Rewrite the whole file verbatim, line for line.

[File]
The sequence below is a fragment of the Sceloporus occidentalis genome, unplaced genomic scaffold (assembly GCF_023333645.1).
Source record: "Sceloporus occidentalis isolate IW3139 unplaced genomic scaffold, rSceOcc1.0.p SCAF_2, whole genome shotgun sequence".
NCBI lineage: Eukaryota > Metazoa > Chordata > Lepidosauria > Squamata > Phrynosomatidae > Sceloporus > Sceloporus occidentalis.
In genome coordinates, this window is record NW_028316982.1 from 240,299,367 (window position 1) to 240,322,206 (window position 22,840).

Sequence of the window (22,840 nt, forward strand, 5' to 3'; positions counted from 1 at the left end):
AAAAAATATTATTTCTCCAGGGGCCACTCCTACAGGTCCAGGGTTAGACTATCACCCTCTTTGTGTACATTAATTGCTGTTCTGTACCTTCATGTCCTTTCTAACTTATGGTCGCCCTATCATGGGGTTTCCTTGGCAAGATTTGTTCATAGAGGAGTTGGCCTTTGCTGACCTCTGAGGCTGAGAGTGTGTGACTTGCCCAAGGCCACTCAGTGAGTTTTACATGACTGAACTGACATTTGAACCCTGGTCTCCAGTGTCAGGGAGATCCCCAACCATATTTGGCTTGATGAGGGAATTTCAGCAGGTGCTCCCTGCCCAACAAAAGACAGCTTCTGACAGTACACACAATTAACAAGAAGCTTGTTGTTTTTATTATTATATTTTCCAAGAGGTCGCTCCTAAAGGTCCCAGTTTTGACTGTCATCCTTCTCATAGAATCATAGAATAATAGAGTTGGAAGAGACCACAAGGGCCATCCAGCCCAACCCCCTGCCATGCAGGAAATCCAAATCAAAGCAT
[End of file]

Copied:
The sequence below is a fragment of the Sceloporus occidentalis genome, unplaced genomic scaffold (assembly GCF_023333645.1).
Source record: "Sceloporus occidentalis isolate IW3139 unplaced genomic scaffold, rSceOcc1.0.p SCAF_2, whole genome shotgun sequence".
NCBI lineage: Eukaryota > Metazoa > Chordata > Lepidosauria > Squamata > Phrynosomatidae > Sceloporus > Sceloporus occidentalis.
In genome coordinates, this window is record NW_028316982.1 from 240,299,367 (window position 1) to 240,322,206 (window position 22,840).

Sequence of the window (22,840 nt, forward strand, 5' to 3'; positions counted from 1 at the left end):
AAAAAATATTATTTCTCCAGGGGCCACTCCTACAGGTCCAGGGTTAGACTATCACCCTCTTTGTGTACATTAATTGCTGTTCTGTACCTTCATGTCCTTTCTAACTTATGGTCGCCCTATCATGGGGTTTCCTTGGCAAGATTTGTTCATAGAGGAGTTGGCCTTTGCTGACCTCTGAGGCTGAGAGTGTGTGACTTGCCCAAGGCCACTCAGTGAGTTTTACATGACTGAACTGACATTTGAACCCTGGTCTCCAGTGTCAGGGAGATCCCCAACCATATTTGGCTTGATGAGGGAATTTCAGCAGGTGCTCCCTGCCCAACAAAAGACAGCTTCTGACAGTACACACAATTAACAAGAAGCTTGTTGTTTTTATTATTATATTTTCCAAGAGGTCGCTCCTAAAGGTCCCAGTTTTGACTGTCATCCTTCTCATAGAATCATAGAATAATAGAGTTGGAAGAGACCACAAGGGCCATCCAGCCCAACCCCCTGCCATGCAGGAAATCCAAATCAAAGCAT